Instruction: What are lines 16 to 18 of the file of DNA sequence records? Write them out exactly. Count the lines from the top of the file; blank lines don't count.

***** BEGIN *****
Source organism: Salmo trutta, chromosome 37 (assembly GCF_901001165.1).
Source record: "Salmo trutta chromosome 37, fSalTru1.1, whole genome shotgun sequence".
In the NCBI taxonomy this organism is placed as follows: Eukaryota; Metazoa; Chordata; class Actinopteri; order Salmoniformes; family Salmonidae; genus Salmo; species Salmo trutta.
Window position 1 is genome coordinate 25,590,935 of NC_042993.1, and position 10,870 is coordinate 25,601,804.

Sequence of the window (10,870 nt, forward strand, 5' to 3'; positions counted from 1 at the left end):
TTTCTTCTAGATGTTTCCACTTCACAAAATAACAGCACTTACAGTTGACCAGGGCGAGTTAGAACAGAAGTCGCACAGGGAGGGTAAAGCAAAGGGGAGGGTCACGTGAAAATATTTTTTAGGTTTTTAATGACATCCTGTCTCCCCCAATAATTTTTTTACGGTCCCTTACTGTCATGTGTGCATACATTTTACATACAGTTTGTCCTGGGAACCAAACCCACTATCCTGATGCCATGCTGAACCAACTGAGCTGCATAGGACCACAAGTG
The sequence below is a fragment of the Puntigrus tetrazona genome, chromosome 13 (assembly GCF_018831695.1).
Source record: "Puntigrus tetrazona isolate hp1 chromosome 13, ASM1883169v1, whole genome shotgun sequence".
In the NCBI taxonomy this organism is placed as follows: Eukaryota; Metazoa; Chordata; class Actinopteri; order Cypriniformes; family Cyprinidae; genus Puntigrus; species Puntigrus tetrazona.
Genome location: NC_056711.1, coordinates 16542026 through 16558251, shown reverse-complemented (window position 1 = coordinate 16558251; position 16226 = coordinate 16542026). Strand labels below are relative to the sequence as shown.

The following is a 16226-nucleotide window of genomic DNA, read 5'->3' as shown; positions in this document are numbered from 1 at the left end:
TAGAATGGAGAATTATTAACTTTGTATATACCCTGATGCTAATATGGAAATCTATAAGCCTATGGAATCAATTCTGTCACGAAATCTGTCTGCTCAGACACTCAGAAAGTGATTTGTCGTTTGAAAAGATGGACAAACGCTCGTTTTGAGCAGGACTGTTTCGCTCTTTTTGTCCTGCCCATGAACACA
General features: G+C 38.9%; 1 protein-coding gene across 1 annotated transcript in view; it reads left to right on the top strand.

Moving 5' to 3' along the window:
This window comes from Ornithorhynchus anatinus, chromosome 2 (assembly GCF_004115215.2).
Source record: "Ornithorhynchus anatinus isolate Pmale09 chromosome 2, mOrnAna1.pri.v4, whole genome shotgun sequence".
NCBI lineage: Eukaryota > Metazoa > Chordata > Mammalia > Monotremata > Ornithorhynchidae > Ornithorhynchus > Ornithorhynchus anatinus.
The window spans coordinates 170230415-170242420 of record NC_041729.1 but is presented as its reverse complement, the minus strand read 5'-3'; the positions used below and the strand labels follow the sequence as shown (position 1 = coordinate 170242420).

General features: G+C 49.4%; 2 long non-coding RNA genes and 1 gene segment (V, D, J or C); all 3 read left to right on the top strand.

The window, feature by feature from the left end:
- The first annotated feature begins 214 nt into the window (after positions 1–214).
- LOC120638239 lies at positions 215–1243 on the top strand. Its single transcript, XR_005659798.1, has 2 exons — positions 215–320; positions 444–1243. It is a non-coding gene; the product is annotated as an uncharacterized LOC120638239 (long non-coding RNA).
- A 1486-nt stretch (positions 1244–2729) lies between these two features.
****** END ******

Source record: "Ornithorhynchus anatinus isolate Pmale09 chromosome 2, mOrnAna1.pri.v4, whole genome shotgun sequence".
NCBI lineage: Eukaryota > Metazoa > Chordata > Mammalia > Monotremata > Ornithorhynchidae > Ornithorhynchus > Ornithorhynchus anatinus.
The window spans coordinates 170230415-170242420 of record NC_041729.1 but is presented as its reverse complement, the minus strand read 5'-3'; the positions used below and the strand labels follow the sequence as shown (position 1 = coordinate 170242420).